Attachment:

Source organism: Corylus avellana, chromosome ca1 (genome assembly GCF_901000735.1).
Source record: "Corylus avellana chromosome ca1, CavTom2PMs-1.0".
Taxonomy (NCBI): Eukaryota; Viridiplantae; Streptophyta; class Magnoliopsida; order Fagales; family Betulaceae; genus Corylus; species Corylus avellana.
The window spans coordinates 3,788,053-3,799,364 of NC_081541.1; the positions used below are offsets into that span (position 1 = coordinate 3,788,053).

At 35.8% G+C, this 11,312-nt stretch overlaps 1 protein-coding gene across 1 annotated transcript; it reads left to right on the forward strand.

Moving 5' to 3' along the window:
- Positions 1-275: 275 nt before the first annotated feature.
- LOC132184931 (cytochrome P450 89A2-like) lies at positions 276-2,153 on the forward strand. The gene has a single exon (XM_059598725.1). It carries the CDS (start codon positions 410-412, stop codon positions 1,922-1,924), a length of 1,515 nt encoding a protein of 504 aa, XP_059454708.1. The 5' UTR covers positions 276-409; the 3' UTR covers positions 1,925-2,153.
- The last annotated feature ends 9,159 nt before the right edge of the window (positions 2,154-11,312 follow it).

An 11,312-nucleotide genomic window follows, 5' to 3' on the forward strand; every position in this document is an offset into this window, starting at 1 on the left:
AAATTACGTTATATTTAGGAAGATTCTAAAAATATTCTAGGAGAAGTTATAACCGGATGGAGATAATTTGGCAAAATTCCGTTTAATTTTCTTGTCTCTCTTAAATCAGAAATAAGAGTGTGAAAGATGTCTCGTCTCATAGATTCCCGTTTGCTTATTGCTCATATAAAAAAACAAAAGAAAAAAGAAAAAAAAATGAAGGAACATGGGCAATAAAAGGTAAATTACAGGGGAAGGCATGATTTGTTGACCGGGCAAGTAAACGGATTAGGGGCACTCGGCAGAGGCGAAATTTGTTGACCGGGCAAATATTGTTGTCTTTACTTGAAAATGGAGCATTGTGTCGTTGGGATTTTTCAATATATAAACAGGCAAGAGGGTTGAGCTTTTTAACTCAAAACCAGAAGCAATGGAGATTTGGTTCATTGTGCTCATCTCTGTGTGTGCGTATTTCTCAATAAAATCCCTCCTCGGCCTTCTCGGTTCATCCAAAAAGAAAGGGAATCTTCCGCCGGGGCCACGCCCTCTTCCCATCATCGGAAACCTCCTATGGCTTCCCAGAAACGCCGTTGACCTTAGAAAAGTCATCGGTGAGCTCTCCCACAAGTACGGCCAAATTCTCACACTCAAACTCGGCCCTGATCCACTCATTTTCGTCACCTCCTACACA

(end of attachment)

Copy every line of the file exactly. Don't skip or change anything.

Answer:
Source organism: Corylus avellana, chromosome ca1 (genome assembly GCF_901000735.1).
Source record: "Corylus avellana chromosome ca1, CavTom2PMs-1.0".
Taxonomy (NCBI): Eukaryota; Viridiplantae; Streptophyta; class Magnoliopsida; order Fagales; family Betulaceae; genus Corylus; species Corylus avellana.
The window spans coordinates 3,788,053-3,799,364 of NC_081541.1; the positions used below are offsets into that span (position 1 = coordinate 3,788,053).

At 35.8% G+C, this 11,312-nt stretch overlaps 1 protein-coding gene across 1 annotated transcript; it reads left to right on the forward strand.

Moving 5' to 3' along the window:
- Positions 1-275: 275 nt before the first annotated feature.
- LOC132184931 (cytochrome P450 89A2-like) lies at positions 276-2,153 on the forward strand. The gene has a single exon (XM_059598725.1). It carries the CDS (start codon positions 410-412, stop codon positions 1,922-1,924), a length of 1,515 nt encoding a protein of 504 aa, XP_059454708.1. The 5' UTR covers positions 276-409; the 3' UTR covers positions 1,925-2,153.
- The last annotated feature ends 9,159 nt before the right edge of the window (positions 2,154-11,312 follow it).

An 11,312-nucleotide genomic window follows, 5' to 3' on the forward strand; every position in this document is an offset into this window, starting at 1 on the left:
AAATTACGTTATATTTAGGAAGATTCTAAAAATATTCTAGGAGAAGTTATAACCGGATGGAGATAATTTGGCAAAATTCCGTTTAATTTTCTTGTCTCTCTTAAATCAGAAATAAGAGTGTGAAAGATGTCTCGTCTCATAGATTCCCGTTTGCTTATTGCTCATATAAAAAAACAAAAGAAAAAAGAAAAAAAAATGAAGGAACATGGGCAATAAAAGGTAAATTACAGGGGAAGGCATGATTTGTTGACCGGGCAAGTAAACGGATTAGGGGCACTCGGCAGAGGCGAAATTTGTTGACCGGGCAAATATTGTTGTCTTTACTTGAAAATGGAGCATTGTGTCGTTGGGATTTTTCAATATATAAACAGGCAAGAGGGTTGAGCTTTTTAACTCAAAACCAGAAGCAATGGAGATTTGGTTCATTGTGCTCATCTCTGTGTGTGCGTATTTCTCAATAAAATCCCTCCTCGGCCTTCTCGGTTCATCCAAAAAGAAAGGGAATCTTCCGCCGGGGCCACGCCCTCTTCCCATCATCGGAAACCTCCTATGGCTTCCCAGAAACGCCGTTGACCTTAGAAAAGTCATCGGTGAGCTCTCCCACAAGTACGGCCAAATTCTCACACTCAAACTCGGCCCTGATCCACTCATTTTCGTCACCTCCTACACA